Five Reads: The Trouble for Juul
What follows is our roundup of five of the most compelling stories discovered over the last few days. Look for this column every week in this space.
Can Vaping Be Saved?
In the December issue of Fast Company, Ainsley Harris details the how Juul became “the most embattled startup of 2018” and asks “can the company innovate its way out of a crisis it helped create?” Now valued at more than $16 billion, Juul Labs is under fire from the FDA and advocacy groups for hooking teens on nicotine and unleashing a firestorm of flavored vaping. The company’s history so far can be read as a cautionary example of the road to hell being paved by good intentions. Its future is hard to predict.
If you want to find out about founders who are disrupting the future, then the “Entrepreneurship & Startups” track at SXSW 2019 is for you.
What’s Wrong with Genetic Editing?
On the face of it, genetically editing babies sounds like a terrible, dangerous idea. But, as Michael Specter writes in The New Yorker, “it is even more dangerous to live in a world where few seem to acknowledge that we are moving rapidly into a future where gene editing will be easy and accessible to millions of people.” While it’s not yet known exactly what the Chinese scientist He Jiankui has done, he claims that he used the gene-editing tool crispr to create two baby girls who are resistant to infection from H.I.V. Specter succinctly explains why we should be very cautious about such “breakthroughs.”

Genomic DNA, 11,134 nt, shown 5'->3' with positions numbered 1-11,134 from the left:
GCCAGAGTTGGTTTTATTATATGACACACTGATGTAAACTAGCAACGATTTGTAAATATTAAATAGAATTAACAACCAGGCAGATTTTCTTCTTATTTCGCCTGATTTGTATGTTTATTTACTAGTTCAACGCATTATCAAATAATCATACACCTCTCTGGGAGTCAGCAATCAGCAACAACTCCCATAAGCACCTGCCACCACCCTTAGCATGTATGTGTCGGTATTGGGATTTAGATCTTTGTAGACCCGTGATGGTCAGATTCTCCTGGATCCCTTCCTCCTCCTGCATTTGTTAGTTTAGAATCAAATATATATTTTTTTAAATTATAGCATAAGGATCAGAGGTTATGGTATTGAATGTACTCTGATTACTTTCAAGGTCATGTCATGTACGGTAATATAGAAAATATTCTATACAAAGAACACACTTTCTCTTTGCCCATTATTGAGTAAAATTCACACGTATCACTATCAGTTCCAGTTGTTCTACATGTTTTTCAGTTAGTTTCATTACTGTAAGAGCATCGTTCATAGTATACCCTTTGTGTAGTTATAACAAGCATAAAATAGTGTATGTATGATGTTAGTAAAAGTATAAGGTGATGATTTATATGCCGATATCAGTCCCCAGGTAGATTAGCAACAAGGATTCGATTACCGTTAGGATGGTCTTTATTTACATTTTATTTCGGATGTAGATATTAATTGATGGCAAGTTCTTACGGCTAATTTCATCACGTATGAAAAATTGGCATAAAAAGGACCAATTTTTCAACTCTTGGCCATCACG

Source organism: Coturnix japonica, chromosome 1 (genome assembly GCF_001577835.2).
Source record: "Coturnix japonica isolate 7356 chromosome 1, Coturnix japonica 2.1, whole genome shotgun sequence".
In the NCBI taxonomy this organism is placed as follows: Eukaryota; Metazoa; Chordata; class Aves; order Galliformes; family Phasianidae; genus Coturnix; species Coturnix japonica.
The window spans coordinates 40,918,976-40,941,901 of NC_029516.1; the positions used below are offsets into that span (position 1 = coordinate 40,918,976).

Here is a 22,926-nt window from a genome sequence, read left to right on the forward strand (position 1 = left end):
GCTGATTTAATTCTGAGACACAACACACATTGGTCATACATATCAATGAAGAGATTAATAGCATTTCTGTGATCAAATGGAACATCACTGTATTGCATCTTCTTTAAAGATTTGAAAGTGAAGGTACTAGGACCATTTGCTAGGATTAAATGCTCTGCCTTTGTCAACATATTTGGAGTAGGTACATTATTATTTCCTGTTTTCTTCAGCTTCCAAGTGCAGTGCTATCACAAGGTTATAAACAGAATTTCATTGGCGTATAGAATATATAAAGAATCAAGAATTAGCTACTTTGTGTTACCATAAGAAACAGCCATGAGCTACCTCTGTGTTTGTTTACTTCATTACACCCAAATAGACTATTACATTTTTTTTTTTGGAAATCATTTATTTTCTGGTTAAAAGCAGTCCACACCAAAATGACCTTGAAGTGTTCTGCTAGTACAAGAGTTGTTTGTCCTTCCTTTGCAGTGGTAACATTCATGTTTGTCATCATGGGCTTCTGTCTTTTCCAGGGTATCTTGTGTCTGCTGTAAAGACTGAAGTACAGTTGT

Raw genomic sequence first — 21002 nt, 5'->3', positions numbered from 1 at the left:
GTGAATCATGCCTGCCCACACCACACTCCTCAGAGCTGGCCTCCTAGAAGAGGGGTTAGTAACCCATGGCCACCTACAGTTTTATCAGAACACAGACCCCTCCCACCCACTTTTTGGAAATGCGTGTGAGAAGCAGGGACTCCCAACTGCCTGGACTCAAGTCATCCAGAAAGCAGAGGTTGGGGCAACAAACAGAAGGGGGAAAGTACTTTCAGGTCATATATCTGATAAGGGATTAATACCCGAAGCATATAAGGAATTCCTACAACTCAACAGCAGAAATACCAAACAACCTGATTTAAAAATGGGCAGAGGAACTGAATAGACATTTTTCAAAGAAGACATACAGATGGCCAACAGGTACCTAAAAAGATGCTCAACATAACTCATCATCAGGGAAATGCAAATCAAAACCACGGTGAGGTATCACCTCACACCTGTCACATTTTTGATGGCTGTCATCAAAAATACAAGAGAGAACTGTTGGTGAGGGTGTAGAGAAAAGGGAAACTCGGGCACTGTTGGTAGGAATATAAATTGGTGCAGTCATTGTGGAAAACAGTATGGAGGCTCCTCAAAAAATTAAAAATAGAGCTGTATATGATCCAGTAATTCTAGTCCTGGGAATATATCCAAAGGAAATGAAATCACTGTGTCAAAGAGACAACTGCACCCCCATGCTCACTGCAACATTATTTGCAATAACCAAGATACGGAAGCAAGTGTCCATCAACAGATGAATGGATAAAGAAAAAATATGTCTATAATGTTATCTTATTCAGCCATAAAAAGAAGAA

Learn about responsible uses of new health technologies at the Health and MedTech track at SXSW 2019.
Is It Really This Easy to Become an Artist?
Is there anyone out there who doesn’t want to live a more creative life? In Vulture, Jerry Saltz offers 33 (or 34, or 35, but who’s counting) rules that he says can “take you from clueless amateur to generational talent (or at least help you live life a little more creatively).” Some examples: “Don’t be embarrassed. Start with a pencil. Find your own voice.”
How to Thrive with Today’s Tech
In a farewell to the New York Times tech section and his State of the Art column (he’s moving to the NYT Opinion page), Farhad Manjoo reflects on five years of writing the column and changes in the industry and offers suggestions for coping with technology today. In this ever-faster world, he reminds readers of the benefits of slowing down and the vital importance of being mindful about the decisions you make. “The tech industry in 2018 is far more consequential than it was in 2014, when I started this job. It’s bigger, more pervasive and in every way more dangerous,” he writes.
Exploring the Final Frontier
You’ve likely heard about the Insight probe landing on Mars, but it’s worth taking a moment to really let that sink in. Right now, there’s a probe on Mars sending back images — like the one above — so we can see what the red planet looks like, 300 million miles away. It wasn’t at all a given that it would work. Of the 57 missions launched at Mars, only 24 have made it. Read more from National Geographic about the incredible journey and everything that led up to it and what happens now.
And if you just read a headline or heard the news, it’s worth taking a few minutes to actually watch the control room during the final descent and ask yourself: What would it take for you to get that excited at work?
Hear from someone who was pretty excited to actually walk on the moon as part of the SXSW 2019 Intelligent Future track. You never know what might happen. Elon Musk says there’s a 70 percent chance he’s moving to Mars.
Hugh Forrest serves as Chief Programming Officer at SXSW, the world’s most unique gathering of creative professionals. He also tries to write at least four paragraphs per day on Medium. These posts often cover tech-related trends; other times they focus on books, pop culture, sports and other current events.